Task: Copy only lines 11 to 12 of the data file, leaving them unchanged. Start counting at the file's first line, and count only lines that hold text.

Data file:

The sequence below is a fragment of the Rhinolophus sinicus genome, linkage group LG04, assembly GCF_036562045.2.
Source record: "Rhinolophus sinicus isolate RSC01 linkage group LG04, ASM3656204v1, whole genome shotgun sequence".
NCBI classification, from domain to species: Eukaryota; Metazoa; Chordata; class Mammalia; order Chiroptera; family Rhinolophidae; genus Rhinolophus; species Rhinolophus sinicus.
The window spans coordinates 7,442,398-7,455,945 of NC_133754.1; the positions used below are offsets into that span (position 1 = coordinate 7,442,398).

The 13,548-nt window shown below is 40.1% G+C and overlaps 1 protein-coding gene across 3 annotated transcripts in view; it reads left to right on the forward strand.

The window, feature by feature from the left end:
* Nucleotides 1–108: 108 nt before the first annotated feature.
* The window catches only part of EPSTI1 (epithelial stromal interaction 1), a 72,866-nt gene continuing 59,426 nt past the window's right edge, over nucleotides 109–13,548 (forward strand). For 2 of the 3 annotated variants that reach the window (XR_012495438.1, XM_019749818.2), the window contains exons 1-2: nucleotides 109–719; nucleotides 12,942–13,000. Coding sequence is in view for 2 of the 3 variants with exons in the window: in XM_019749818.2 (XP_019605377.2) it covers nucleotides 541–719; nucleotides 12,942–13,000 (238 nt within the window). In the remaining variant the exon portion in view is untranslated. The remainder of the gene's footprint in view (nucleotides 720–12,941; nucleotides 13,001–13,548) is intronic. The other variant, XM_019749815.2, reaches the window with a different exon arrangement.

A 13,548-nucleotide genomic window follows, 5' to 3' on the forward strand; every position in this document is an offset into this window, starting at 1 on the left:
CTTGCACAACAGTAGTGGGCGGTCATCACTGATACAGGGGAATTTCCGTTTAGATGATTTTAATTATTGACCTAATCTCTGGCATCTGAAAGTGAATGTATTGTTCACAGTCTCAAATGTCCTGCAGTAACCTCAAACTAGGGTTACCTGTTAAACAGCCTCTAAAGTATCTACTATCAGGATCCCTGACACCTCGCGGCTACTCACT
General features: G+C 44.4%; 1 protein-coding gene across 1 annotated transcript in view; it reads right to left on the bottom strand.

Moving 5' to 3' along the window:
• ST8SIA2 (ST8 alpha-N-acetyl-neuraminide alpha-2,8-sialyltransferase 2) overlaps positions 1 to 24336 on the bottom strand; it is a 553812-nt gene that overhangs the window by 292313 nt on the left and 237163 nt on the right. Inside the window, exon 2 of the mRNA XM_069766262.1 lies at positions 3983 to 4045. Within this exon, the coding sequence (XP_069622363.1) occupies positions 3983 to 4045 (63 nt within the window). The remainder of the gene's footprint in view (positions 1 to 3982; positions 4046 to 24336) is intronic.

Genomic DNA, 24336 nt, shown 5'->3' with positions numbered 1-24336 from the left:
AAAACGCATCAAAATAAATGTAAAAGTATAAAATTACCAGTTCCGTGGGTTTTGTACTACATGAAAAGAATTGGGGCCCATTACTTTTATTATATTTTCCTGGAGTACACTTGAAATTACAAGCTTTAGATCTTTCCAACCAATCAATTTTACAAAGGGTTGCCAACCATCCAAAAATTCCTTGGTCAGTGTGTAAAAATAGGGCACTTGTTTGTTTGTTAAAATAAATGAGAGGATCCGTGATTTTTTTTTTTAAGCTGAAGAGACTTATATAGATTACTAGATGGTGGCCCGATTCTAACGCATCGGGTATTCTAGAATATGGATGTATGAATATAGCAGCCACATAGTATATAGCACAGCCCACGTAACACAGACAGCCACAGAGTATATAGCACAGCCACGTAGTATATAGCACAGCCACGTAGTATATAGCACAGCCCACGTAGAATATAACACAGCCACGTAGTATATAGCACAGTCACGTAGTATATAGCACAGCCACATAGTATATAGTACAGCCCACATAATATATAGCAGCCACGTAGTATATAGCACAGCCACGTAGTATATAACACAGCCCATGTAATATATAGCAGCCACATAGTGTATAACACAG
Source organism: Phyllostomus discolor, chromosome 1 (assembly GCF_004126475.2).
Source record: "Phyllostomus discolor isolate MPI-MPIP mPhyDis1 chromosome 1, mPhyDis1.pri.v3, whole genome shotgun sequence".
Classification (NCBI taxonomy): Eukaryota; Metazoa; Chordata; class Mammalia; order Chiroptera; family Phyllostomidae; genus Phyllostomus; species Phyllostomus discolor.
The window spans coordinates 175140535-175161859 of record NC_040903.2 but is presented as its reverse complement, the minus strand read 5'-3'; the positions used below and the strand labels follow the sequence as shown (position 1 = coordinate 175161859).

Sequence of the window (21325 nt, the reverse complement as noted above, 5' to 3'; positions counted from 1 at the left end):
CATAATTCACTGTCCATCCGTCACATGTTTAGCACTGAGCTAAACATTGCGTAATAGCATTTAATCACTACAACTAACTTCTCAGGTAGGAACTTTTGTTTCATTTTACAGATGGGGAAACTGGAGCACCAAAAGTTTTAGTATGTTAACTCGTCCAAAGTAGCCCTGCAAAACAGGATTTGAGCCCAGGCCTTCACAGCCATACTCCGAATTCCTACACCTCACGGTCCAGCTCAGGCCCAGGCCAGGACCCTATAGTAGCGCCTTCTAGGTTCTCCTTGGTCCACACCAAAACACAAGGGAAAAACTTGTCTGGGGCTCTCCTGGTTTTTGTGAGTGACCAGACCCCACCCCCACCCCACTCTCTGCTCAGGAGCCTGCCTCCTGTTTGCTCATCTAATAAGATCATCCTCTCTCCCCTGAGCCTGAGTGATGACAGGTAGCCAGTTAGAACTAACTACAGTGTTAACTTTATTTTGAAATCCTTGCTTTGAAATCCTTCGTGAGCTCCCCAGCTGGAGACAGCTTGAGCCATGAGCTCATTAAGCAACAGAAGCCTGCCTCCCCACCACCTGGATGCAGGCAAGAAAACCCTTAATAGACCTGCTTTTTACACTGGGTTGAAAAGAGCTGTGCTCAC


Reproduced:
General features: G+C 44.4%; 1 protein-coding gene across 1 annotated transcript in view; it reads right to left on the bottom strand.

Moving 5' to 3' along the window: